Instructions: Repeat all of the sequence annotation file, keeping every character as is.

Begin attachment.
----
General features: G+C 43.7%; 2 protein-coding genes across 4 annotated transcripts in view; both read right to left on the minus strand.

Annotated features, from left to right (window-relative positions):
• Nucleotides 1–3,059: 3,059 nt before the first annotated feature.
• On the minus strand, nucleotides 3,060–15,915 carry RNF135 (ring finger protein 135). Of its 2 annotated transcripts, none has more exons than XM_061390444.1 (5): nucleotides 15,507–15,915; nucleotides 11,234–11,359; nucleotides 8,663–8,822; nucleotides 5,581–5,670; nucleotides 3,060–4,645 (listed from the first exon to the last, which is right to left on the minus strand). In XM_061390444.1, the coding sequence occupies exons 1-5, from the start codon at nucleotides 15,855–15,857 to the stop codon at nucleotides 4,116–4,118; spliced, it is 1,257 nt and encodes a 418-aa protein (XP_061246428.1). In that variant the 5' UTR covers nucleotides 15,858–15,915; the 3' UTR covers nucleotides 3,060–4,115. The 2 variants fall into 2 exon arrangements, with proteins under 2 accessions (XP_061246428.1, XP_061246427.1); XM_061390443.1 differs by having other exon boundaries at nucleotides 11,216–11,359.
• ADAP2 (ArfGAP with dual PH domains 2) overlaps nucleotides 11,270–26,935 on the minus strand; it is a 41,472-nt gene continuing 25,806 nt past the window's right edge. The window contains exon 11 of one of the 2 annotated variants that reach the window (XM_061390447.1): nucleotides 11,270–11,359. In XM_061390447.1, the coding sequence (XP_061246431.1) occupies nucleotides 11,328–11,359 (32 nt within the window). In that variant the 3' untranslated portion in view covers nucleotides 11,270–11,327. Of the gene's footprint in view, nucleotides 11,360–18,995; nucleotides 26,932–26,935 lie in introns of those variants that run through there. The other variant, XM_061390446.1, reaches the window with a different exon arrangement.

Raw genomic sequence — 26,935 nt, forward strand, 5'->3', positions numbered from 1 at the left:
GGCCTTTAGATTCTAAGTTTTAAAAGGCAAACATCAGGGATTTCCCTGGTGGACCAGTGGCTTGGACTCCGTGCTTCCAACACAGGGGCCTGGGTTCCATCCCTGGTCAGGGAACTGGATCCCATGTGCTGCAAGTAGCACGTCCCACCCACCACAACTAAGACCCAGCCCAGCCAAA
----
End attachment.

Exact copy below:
General features: G+C 43.7%; 2 protein-coding genes across 4 annotated transcripts in view; both read right to left on the minus strand.

Annotated features, from left to right (window-relative positions):
• Nucleotides 1–3,059: 3,059 nt before the first annotated feature.
• On the minus strand, nucleotides 3,060–15,915 carry RNF135 (ring finger protein 135). Of its 2 annotated transcripts, none has more exons than XM_061390444.1 (5): nucleotides 15,507–15,915; nucleotides 11,234–11,359; nucleotides 8,663–8,822; nucleotides 5,581–5,670; nucleotides 3,060–4,645 (listed from the first exon to the last, which is right to left on the minus strand). In XM_061390444.1, the coding sequence occupies exons 1-5, from the start codon at nucleotides 15,855–15,857 to the stop codon at nucleotides 4,116–4,118; spliced, it is 1,257 nt and encodes a 418-aa protein (XP_061246428.1). In that variant the 5' UTR covers nucleotides 15,858–15,915; the 3' UTR covers nucleotides 3,060–4,115. The 2 variants fall into 2 exon arrangements, with proteins under 2 accessions (XP_061246428.1, XP_061246427.1); XM_061390443.1 differs by having other exon boundaries at nucleotides 11,216–11,359.
• ADAP2 (ArfGAP with dual PH domains 2) overlaps nucleotides 11,270–26,935 on the minus strand; it is a 41,472-nt gene continuing 25,806 nt past the window's right edge. The window contains exon 11 of one of the 2 annotated variants that reach the window (XM_061390447.1): nucleotides 11,270–11,359. In XM_061390447.1, the coding sequence (XP_061246431.1) occupies nucleotides 11,328–11,359 (32 nt within the window). In that variant the 3' untranslated portion in view covers nucleotides 11,270–11,327. Of the gene's footprint in view, nucleotides 11,360–18,995; nucleotides 26,932–26,935 lie in introns of those variants that run through there. The other variant, XM_061390446.1, reaches the window with a different exon arrangement.

Raw genomic sequence — 26,935 nt, forward strand, 5'->3', positions numbered from 1 at the left:
GGCCTTTAGATTCTAAGTTTTAAAAGGCAAACATCAGGGATTTCCCTGGTGGACCAGTGGCTTGGACTCCGTGCTTCCAACACAGGGGCCTGGGTTCCATCCCTGGTCAGGGAACTGGATCCCATGTGCTGCAAGTAGCACGTCCCACCCACCACAACTAAGACCCAGCCCAGCCAAA